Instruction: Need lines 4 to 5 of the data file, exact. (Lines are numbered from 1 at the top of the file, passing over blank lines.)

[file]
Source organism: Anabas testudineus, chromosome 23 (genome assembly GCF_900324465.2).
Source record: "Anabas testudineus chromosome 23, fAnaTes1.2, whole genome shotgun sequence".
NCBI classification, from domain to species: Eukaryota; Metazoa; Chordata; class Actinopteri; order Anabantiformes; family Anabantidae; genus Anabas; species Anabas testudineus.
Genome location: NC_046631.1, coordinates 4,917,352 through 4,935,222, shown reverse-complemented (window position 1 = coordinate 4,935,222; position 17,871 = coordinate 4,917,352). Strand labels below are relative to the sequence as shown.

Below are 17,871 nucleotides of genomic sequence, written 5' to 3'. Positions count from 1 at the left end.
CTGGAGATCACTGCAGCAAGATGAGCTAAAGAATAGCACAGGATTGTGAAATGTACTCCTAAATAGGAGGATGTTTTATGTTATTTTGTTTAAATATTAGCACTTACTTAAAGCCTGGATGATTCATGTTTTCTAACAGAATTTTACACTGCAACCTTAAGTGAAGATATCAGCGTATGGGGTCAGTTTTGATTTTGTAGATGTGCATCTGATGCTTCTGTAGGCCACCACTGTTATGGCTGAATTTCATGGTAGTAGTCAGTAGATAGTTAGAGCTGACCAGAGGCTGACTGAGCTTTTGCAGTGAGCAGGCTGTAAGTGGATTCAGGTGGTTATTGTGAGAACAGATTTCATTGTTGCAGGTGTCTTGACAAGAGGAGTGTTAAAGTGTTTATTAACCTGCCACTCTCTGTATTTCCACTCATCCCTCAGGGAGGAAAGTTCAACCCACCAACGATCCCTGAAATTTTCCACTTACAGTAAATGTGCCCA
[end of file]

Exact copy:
Genome location: NC_046631.1, coordinates 4,917,352 through 4,935,222, shown reverse-complemented (window position 1 = coordinate 4,935,222; position 17,871 = coordinate 4,917,352). Strand labels below are relative to the sequence as shown.

Below are 17,871 nucleotides of genomic sequence, written 5' to 3'. Positions count from 1 at the left end.